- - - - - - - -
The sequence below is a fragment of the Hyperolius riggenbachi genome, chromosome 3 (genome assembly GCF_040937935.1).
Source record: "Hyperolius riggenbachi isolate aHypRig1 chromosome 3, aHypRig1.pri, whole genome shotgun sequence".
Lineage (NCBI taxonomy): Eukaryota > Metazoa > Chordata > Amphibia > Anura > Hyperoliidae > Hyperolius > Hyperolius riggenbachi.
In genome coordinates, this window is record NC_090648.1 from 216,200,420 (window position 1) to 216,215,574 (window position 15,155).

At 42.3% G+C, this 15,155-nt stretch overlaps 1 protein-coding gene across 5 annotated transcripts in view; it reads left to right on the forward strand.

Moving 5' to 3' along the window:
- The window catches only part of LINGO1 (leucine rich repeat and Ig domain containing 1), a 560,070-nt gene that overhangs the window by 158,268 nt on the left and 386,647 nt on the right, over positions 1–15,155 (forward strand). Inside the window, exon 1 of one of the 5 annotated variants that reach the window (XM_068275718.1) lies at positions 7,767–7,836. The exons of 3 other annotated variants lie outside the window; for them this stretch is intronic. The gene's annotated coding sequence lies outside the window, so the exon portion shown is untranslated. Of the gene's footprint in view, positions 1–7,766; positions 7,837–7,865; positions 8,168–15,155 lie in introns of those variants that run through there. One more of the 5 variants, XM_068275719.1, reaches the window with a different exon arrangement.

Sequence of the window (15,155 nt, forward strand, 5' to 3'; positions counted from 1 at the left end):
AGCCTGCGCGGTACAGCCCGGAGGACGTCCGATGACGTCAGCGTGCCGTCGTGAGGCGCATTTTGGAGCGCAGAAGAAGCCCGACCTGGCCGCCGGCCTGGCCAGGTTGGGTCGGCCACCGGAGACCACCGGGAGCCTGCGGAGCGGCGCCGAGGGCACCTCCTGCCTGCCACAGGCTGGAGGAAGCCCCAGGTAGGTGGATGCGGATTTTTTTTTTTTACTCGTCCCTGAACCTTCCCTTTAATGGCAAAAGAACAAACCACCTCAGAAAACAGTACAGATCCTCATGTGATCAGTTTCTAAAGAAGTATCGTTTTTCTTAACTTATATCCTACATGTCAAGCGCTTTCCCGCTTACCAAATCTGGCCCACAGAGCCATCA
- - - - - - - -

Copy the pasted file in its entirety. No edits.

The sequence below is a fragment of the Hyperolius riggenbachi genome, chromosome 3 (genome assembly GCF_040937935.1).
Source record: "Hyperolius riggenbachi isolate aHypRig1 chromosome 3, aHypRig1.pri, whole genome shotgun sequence".
Lineage (NCBI taxonomy): Eukaryota > Metazoa > Chordata > Amphibia > Anura > Hyperoliidae > Hyperolius > Hyperolius riggenbachi.
In genome coordinates, this window is record NC_090648.1 from 216,200,420 (window position 1) to 216,215,574 (window position 15,155).

At 42.3% G+C, this 15,155-nt stretch overlaps 1 protein-coding gene across 5 annotated transcripts in view; it reads left to right on the forward strand.

Moving 5' to 3' along the window:
- The window catches only part of LINGO1 (leucine rich repeat and Ig domain containing 1), a 560,070-nt gene that overhangs the window by 158,268 nt on the left and 386,647 nt on the right, over positions 1–15,155 (forward strand). Inside the window, exon 1 of one of the 5 annotated variants that reach the window (XM_068275718.1) lies at positions 7,767–7,836. The exons of 3 other annotated variants lie outside the window; for them this stretch is intronic. The gene's annotated coding sequence lies outside the window, so the exon portion shown is untranslated. Of the gene's footprint in view, positions 1–7,766; positions 7,837–7,865; positions 8,168–15,155 lie in introns of those variants that run through there. One more of the 5 variants, XM_068275719.1, reaches the window with a different exon arrangement.

Sequence of the window (15,155 nt, forward strand, 5' to 3'; positions counted from 1 at the left end):
AGCCTGCGCGGTACAGCCCGGAGGACGTCCGATGACGTCAGCGTGCCGTCGTGAGGCGCATTTTGGAGCGCAGAAGAAGCCCGACCTGGCCGCCGGCCTGGCCAGGTTGGGTCGGCCACCGGAGACCACCGGGAGCCTGCGGAGCGGCGCCGAGGGCACCTCCTGCCTGCCACAGGCTGGAGGAAGCCCCAGGTAGGTGGATGCGGATTTTTTTTTTTTACTCGTCCCTGAACCTTCCCTTTAATGGCAAAAGAACAAACCACCTCAGAAAACAGTACAGATCCTCATGTGATCAGTTTCTAAAGAAGTATCGTTTTTCTTAACTTATATCCTACATGTCAAGCGCTTTCCCGCTTACCAAATCTGGCCCACAGAGCCATCA